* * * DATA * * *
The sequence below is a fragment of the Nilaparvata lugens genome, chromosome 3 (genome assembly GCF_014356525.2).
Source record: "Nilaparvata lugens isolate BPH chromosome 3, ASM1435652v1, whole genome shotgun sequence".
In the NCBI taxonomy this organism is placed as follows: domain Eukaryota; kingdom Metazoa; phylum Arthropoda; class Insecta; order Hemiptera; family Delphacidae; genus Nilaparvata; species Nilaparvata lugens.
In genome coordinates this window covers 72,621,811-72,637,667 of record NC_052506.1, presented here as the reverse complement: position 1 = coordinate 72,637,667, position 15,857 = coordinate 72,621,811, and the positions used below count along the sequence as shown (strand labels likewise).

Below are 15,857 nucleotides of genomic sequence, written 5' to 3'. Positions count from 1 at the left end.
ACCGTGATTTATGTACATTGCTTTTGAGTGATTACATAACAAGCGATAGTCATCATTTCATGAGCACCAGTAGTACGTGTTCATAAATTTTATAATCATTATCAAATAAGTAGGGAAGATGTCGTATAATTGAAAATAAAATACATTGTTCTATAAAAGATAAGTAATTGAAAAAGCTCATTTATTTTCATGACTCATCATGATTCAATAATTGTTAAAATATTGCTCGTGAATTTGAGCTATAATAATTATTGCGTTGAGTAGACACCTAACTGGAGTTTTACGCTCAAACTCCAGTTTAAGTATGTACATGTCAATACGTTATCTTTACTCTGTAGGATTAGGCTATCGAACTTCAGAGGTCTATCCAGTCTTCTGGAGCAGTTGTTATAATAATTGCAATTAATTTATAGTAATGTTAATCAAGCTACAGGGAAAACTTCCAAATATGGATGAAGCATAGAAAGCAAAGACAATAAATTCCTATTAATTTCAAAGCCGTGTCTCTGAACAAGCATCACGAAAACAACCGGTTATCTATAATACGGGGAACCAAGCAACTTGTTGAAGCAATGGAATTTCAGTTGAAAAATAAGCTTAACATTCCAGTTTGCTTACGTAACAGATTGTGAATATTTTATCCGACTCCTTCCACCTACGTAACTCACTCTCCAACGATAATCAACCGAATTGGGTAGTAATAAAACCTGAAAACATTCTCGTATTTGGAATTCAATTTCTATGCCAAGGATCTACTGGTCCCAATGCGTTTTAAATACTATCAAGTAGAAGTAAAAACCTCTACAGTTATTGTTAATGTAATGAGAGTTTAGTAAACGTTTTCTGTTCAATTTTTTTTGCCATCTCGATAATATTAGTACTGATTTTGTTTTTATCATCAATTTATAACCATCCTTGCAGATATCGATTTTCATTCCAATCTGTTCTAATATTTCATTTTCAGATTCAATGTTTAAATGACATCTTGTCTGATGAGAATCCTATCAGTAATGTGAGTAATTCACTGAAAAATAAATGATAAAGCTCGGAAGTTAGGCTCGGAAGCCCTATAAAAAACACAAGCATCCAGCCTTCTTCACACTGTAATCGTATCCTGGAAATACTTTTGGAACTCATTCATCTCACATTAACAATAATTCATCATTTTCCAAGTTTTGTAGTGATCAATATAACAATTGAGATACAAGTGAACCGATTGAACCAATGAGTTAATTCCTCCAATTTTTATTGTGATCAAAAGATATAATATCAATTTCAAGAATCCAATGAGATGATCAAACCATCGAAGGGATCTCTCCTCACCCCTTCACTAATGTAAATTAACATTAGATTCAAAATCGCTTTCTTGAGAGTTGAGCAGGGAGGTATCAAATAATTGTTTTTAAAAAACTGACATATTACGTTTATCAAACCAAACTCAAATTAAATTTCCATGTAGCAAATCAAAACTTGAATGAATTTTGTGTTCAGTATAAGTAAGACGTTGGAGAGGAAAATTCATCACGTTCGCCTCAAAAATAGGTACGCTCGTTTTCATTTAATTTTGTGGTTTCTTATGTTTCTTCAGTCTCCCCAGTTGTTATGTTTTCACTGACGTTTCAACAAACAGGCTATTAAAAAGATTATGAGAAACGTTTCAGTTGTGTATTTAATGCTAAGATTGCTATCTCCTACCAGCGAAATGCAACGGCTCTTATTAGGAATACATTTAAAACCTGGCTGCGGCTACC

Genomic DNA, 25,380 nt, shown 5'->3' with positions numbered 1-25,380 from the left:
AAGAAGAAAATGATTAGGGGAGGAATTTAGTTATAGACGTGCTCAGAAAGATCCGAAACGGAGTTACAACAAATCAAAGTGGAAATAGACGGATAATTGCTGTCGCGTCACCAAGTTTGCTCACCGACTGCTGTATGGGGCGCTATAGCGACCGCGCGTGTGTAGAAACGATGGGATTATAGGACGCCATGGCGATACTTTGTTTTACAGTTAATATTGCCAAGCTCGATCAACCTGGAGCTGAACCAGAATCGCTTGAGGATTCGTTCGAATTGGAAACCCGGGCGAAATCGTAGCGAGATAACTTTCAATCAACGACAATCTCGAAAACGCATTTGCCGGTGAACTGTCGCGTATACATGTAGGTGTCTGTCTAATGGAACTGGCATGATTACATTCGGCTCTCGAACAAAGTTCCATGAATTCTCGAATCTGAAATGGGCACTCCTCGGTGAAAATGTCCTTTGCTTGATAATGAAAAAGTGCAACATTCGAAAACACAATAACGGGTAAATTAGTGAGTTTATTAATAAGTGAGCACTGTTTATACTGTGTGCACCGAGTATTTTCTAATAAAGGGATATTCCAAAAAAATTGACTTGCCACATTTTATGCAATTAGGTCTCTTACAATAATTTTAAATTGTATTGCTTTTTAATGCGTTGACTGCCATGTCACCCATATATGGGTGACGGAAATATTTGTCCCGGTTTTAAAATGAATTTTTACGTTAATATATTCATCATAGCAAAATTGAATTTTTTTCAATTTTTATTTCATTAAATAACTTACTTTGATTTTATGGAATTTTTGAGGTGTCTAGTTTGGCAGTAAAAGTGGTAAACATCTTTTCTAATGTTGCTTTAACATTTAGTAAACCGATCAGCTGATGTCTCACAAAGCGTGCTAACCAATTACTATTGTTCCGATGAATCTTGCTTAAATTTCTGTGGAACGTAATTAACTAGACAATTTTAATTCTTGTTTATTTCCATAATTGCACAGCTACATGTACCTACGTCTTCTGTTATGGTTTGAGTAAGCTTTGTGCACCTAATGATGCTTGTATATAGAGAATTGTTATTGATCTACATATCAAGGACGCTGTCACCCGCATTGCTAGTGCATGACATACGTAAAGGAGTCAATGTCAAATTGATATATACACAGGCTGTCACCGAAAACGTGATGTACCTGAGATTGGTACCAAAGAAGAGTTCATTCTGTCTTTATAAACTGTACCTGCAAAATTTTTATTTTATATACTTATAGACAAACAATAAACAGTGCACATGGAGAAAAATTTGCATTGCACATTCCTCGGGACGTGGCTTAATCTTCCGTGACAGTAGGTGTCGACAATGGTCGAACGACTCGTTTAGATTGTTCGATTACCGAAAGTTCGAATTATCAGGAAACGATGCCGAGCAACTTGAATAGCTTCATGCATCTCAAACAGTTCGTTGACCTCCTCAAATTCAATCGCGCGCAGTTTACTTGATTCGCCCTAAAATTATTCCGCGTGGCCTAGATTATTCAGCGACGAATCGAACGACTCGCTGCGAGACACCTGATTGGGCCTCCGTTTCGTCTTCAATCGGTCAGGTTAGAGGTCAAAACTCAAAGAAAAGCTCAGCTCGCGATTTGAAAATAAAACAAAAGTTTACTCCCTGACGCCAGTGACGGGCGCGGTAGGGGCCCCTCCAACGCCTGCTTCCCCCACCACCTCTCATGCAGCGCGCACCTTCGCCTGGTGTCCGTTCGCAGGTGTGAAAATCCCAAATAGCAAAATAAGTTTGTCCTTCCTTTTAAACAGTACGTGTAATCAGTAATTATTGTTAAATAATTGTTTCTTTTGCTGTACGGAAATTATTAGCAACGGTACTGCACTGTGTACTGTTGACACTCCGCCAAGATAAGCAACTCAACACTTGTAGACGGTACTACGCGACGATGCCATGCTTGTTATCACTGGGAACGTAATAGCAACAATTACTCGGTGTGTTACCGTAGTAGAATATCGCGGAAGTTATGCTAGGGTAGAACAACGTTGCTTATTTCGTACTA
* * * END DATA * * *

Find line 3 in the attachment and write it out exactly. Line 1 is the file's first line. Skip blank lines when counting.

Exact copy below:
In the NCBI taxonomy this organism is placed as follows: domain Eukaryota; kingdom Metazoa; phylum Arthropoda; class Insecta; order Hemiptera; family Delphacidae; genus Nilaparvata; species Nilaparvata lugens.